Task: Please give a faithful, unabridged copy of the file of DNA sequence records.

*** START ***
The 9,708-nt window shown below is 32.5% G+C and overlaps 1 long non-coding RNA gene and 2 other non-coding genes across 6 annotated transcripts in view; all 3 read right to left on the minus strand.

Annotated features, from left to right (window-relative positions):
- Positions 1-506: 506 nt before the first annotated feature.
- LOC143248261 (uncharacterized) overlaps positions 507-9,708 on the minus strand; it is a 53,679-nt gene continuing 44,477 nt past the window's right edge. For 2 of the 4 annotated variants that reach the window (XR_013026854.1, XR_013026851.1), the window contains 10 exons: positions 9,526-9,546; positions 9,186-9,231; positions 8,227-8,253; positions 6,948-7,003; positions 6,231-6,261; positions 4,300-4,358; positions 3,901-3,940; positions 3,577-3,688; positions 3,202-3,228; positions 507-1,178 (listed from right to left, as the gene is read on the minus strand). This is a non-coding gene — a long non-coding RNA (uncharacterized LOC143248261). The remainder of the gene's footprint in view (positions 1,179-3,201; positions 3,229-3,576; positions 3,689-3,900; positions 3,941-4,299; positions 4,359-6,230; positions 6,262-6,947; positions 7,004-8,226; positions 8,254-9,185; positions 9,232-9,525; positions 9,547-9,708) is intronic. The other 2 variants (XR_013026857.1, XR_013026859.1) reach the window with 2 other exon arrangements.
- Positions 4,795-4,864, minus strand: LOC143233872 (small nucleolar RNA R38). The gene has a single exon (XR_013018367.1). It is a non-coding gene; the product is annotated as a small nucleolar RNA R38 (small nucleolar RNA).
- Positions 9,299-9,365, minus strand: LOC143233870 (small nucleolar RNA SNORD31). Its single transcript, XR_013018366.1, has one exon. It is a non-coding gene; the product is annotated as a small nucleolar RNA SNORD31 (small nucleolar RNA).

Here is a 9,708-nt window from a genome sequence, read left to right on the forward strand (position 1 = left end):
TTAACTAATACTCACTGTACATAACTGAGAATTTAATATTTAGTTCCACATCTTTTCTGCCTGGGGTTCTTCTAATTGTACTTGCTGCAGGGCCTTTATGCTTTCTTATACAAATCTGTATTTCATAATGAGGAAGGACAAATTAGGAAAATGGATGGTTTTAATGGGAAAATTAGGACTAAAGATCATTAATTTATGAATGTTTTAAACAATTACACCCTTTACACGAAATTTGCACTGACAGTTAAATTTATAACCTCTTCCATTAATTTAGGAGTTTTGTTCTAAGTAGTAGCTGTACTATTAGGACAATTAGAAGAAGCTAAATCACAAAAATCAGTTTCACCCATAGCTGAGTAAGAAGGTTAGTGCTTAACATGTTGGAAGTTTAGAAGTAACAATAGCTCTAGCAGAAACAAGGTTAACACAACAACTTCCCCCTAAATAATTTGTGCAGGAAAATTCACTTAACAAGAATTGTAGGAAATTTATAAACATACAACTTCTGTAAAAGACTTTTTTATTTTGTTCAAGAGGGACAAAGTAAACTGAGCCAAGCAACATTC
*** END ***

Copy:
The 9,708-nt window shown below is 32.5% G+C and overlaps 1 long non-coding RNA gene and 2 other non-coding genes across 6 annotated transcripts in view; all 3 read right to left on the minus strand.

Annotated features, from left to right (window-relative positions):
- Positions 1-506: 506 nt before the first annotated feature.
- LOC143248261 (uncharacterized) overlaps positions 507-9,708 on the minus strand; it is a 53,679-nt gene continuing 44,477 nt past the window's right edge. For 2 of the 4 annotated variants that reach the window (XR_013026854.1, XR_013026851.1), the window contains 10 exons: positions 9,526-9,546; positions 9,186-9,231; positions 8,227-8,253; positions 6,948-7,003; positions 6,231-6,261; positions 4,300-4,358; positions 3,901-3,940; positions 3,577-3,688; positions 3,202-3,228; positions 507-1,178 (listed from right to left, as the gene is read on the minus strand). This is a non-coding gene — a long non-coding RNA (uncharacterized LOC143248261). The remainder of the gene's footprint in view (positions 1,179-3,201; positions 3,229-3,576; positions 3,689-3,900; positions 3,941-4,299; positions 4,359-6,230; positions 6,262-6,947; positions 7,004-8,226; positions 8,254-9,185; positions 9,232-9,525; positions 9,547-9,708) is intronic. The other 2 variants (XR_013026857.1, XR_013026859.1) reach the window with 2 other exon arrangements.
- Positions 4,795-4,864, minus strand: LOC143233872 (small nucleolar RNA R38). The gene has a single exon (XR_013018367.1). It is a non-coding gene; the product is annotated as a small nucleolar RNA R38 (small nucleolar RNA).
- Positions 9,299-9,365, minus strand: LOC143233870 (small nucleolar RNA SNORD31). Its single transcript, XR_013018366.1, has one exon. It is a non-coding gene; the product is annotated as a small nucleolar RNA SNORD31 (small nucleolar RNA).

Here is a 9,708-nt window from a genome sequence, read left to right on the forward strand (position 1 = left end):
TTAACTAATACTCACTGTACATAACTGAGAATTTAATATTTAGTTCCACATCTTTTCTGCCTGGGGTTCTTCTAATTGTACTTGCTGCAGGGCCTTTATGCTTTCTTATACAAATCTGTATTTCATAATGAGGAAGGACAAATTAGGAAAATGGATGGTTTTAATGGGAAAATTAGGACTAAAGATCATTAATTTATGAATGTTTTAAACAATTACACCCTTTACACGAAATTTGCACTGACAGTTAAATTTATAACCTCTTCCATTAATTTAGGAGTTTTGTTCTAAGTAGTAGCTGTACTATTAGGACAATTAGAAGAAGCTAAATCACAAAAATCAGTTTCACCCATAGCTGAGTAAGAAGGTTAGTGCTTAACATGTTGGAAGTTTAGAAGTAACAATAGCTCTAGCAGAAACAAGGTTAACACAACAACTTCCCCCTAAATAATTTGTGCAGGAAAATTCACTTAACAAGAATTGTAGGAAATTTATAAACATACAACTTCTGTAAAAGACTTTTTTATTTTGTTCAAGAGGGACAAAGTAAACTGAGCCAAGCAACATTC